And if it settles, let us hope it happens much earlier than January 4 for the sake of some up-and-coming lawyers.
Brexit opens the door for Brussels
Britain’s threat to ditch its withdrawal agreement with the EU’s rules leaves politicians in Brussels with an uncomfortable question: to what extent can they depend on the City of London as the continent’s key financial centre in the coming decades?
As China and the US are locked in a trade war, European politicians and policymakers want to build up their own fragmented and thin capital markets, and reduce their reliance on London.
As a senior European Commission official notes:
“We cannot afford to be the only large economic bloc in the world which has an under-developed financial sector.”
Yet politicians are acutely aware that some activity in the UK, like foreign exchange and derivatives trading and clearing, are too big, too close and entrenched to ignore, in the short term at least.
For example, London’s LCH clearing house handles about 90 per cent of all euro-denominated interest rate swap transactions. European banks and investors want and need the legal permissions to use some of these key UK financial services.
Building a Fortress Europe would chafe against the EU’s commitment to open capital markets, and undermine the political effort to make the euro a global reserve currency, used in deals all around the world.
Moreover, countries such as France and Luxembourg have contrasting views on how far the links between the City and EU financial centres should be preserved.
Brussels will lay out long-term plans to deepen its own capital markets on Thursday, but don’t expect grand sweeping statements — consolidating the hodgepodge of smaller, competing financial capitals across the EU will be easier said than done.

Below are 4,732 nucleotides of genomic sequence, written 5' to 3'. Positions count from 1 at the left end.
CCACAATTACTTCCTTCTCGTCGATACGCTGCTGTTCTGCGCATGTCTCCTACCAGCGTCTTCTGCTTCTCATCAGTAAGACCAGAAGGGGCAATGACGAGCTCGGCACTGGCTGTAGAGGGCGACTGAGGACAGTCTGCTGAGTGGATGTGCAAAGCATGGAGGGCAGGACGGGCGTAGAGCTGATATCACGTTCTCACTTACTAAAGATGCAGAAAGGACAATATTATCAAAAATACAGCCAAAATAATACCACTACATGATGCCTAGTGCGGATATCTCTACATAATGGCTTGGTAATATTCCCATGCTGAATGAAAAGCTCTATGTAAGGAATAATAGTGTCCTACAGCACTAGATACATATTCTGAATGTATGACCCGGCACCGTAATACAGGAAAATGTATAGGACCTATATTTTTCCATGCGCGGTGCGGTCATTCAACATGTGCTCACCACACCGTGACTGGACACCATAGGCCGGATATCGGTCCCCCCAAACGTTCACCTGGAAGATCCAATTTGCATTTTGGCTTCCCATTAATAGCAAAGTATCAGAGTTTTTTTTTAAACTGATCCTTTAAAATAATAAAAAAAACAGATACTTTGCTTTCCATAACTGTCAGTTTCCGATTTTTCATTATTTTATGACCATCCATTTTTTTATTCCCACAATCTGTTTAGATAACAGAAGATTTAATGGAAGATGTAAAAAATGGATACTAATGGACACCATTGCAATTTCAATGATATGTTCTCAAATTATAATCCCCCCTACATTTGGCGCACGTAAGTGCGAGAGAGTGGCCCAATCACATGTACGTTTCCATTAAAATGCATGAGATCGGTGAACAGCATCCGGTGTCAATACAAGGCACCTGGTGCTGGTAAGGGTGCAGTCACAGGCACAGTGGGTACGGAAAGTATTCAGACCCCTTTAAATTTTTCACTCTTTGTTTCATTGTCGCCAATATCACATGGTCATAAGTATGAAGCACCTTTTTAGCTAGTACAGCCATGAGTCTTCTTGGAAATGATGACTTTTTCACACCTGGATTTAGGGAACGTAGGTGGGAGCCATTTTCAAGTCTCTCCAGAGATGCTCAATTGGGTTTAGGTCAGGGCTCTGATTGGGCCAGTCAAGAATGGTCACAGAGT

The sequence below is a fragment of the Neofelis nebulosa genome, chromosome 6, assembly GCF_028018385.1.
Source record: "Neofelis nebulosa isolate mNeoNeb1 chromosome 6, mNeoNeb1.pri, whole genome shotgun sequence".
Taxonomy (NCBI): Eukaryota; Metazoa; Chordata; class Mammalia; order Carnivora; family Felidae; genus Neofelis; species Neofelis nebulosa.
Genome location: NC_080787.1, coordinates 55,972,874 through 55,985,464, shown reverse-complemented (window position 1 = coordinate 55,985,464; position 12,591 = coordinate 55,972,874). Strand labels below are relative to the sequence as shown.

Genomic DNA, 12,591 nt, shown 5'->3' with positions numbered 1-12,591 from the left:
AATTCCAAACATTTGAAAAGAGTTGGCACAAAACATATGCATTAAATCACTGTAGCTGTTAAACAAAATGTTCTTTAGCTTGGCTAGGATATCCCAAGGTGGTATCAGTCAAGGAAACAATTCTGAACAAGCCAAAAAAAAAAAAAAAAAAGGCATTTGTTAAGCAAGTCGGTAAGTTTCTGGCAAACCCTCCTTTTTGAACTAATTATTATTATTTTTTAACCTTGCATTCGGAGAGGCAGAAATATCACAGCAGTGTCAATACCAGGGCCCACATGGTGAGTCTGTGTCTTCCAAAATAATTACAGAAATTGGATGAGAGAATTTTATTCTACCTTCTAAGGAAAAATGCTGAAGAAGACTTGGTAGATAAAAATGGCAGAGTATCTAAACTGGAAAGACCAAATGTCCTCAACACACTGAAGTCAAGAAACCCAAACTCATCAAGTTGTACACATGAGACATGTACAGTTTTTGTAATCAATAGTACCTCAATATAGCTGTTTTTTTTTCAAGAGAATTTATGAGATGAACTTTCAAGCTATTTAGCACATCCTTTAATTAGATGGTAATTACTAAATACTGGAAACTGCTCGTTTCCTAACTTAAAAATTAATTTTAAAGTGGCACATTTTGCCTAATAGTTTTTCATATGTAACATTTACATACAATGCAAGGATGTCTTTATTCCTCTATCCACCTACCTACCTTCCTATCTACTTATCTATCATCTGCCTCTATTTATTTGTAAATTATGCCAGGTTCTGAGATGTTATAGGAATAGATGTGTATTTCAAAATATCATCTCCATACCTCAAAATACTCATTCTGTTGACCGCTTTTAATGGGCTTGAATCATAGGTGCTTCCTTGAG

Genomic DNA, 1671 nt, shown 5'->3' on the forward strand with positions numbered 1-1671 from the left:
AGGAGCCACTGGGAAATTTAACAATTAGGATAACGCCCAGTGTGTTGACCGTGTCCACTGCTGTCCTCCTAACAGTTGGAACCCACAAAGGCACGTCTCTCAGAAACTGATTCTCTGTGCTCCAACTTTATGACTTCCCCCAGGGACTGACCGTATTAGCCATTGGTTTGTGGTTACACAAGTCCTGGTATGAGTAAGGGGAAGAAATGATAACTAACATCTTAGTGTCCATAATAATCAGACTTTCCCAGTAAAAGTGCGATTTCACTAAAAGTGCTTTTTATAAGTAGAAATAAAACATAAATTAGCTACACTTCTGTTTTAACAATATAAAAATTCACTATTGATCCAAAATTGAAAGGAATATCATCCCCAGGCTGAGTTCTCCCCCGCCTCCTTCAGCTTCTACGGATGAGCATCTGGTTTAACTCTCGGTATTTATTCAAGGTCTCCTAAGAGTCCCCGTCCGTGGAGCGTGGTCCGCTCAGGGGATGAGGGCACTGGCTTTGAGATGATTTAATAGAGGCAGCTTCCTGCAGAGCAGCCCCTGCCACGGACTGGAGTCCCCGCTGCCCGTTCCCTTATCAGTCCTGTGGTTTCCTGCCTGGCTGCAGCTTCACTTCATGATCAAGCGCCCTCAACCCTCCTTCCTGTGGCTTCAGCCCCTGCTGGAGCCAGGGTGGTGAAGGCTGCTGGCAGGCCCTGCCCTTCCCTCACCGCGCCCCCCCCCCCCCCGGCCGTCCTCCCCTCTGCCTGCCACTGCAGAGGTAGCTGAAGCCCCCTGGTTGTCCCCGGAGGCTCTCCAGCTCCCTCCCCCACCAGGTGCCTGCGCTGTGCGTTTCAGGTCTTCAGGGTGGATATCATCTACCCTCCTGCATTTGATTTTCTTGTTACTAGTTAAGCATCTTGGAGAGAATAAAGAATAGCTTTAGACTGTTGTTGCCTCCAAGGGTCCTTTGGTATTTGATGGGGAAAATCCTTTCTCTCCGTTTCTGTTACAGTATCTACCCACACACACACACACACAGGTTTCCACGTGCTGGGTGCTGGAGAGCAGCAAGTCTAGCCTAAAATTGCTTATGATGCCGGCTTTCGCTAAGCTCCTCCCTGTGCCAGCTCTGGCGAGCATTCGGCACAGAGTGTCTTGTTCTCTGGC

Activist investors prepare to go undercover
From the leafy, secluded suburb of Greenwich to the exclusive members’ clubs of Mayfair, the hedge fund industry has always valued privacy.
So DD can’t imagine the ranks of Corvex Management, Sachem Head and Jana Partners among other activists with less than $3.5bn in US securities would be too crestfallen if the Securities and Exchange Commission goes ahead with a plan to let them keep their stock portfolios under wraps.
The proposal from Wall Street’s top regulator would change the rules when it comes to 13-F filings, requiring only funds with $3.5bn or more in SEC-registered stocks to report their equity stakes, effectively narrowing down the list to the world’s 550 largest investors.
For context, the SEC has required funds with $100m invested in US securities or more to report their equities holdings for the past 40 years. The new rule would increase that threshold 35-fold, wiping 90 per cent of investors from the books.